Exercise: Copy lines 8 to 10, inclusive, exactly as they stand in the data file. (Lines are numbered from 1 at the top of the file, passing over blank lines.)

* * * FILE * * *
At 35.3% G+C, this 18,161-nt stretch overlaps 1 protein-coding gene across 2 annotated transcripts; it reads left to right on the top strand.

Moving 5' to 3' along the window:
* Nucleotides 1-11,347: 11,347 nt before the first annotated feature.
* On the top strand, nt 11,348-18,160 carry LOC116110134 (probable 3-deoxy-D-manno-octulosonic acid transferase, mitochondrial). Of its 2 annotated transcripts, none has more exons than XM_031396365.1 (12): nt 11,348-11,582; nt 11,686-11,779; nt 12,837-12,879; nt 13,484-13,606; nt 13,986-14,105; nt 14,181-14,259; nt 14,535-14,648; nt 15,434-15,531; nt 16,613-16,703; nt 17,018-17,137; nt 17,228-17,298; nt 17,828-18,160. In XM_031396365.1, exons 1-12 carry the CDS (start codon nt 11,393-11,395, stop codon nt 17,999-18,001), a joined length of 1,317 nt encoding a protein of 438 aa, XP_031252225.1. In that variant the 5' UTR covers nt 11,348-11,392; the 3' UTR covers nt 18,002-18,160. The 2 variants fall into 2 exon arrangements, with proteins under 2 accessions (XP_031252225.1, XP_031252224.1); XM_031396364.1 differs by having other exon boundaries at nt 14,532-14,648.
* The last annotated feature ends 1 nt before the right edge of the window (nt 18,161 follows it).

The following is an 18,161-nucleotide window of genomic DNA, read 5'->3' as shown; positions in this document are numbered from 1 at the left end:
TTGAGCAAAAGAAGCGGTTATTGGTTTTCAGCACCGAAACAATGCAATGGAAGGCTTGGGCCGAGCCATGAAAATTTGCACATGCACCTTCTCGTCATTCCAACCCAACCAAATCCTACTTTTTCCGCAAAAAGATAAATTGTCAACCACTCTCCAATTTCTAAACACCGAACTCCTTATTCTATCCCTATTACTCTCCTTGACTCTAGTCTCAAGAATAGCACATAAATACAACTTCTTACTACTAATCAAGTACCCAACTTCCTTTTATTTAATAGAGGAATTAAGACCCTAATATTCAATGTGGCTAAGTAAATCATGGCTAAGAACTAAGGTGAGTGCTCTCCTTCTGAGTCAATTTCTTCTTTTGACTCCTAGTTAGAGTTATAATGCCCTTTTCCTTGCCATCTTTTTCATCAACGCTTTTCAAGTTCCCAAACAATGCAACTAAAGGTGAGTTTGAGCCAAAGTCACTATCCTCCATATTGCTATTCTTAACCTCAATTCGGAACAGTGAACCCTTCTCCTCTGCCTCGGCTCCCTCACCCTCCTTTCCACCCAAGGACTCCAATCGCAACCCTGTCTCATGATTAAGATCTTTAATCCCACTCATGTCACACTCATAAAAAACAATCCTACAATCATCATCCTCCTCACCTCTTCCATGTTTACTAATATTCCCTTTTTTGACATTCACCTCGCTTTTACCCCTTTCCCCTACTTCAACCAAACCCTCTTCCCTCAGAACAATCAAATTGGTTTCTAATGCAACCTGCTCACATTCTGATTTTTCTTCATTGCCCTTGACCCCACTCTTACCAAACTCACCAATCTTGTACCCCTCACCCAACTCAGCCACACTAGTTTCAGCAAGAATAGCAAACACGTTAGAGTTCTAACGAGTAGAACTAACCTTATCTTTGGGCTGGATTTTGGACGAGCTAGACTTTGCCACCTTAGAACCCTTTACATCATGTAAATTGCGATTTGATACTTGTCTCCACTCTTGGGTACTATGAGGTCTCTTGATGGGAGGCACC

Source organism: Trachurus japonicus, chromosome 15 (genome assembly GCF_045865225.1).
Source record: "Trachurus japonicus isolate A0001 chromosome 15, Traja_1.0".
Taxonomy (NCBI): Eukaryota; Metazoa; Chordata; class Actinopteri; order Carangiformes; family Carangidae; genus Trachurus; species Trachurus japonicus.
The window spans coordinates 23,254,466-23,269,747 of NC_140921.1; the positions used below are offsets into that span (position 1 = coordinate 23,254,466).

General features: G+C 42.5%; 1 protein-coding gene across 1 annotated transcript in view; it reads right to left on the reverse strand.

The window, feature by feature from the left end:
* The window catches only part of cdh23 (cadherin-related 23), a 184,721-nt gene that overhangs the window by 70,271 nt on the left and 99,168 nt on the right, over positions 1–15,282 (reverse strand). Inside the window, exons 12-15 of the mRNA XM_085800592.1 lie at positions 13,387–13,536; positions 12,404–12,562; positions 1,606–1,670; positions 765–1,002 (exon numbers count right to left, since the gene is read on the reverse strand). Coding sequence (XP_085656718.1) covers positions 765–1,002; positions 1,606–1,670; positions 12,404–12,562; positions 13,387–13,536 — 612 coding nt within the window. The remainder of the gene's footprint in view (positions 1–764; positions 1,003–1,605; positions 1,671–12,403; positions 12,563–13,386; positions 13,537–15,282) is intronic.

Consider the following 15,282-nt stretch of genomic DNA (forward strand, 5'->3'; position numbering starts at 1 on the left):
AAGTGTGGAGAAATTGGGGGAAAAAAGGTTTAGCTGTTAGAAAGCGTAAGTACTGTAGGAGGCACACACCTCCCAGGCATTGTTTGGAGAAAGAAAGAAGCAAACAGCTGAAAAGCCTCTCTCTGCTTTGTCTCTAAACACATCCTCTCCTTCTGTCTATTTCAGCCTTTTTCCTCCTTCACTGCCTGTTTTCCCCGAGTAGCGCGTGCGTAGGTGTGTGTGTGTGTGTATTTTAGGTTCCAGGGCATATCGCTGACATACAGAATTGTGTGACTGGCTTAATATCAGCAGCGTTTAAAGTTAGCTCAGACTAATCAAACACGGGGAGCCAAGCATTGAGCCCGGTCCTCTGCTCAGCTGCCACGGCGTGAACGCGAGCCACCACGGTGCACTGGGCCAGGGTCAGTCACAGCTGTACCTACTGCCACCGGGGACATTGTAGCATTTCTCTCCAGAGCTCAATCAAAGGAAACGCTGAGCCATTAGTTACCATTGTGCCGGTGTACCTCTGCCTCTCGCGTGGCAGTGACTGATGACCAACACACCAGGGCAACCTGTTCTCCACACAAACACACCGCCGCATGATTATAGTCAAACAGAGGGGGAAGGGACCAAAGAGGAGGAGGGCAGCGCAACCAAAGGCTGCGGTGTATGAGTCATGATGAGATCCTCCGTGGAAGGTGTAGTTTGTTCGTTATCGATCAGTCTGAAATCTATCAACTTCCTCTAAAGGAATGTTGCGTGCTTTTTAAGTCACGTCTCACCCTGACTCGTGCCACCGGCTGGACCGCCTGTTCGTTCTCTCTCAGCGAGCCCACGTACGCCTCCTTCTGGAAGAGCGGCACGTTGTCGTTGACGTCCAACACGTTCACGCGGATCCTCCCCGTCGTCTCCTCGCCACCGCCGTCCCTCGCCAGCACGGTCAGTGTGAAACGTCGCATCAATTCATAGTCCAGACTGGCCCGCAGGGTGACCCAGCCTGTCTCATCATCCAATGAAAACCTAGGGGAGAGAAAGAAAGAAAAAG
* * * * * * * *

Source organism: Trachurus japonicus, chromosome 15 (genome assembly GCF_045865225.1).
Source record: "Trachurus japonicus isolate A0001 chromosome 15, Traja_1.0".
Taxonomy (NCBI): Eukaryota; Metazoa; Chordata; class Actinopteri; order Carangiformes; family Carangidae; genus Trachurus; species Trachurus japonicus.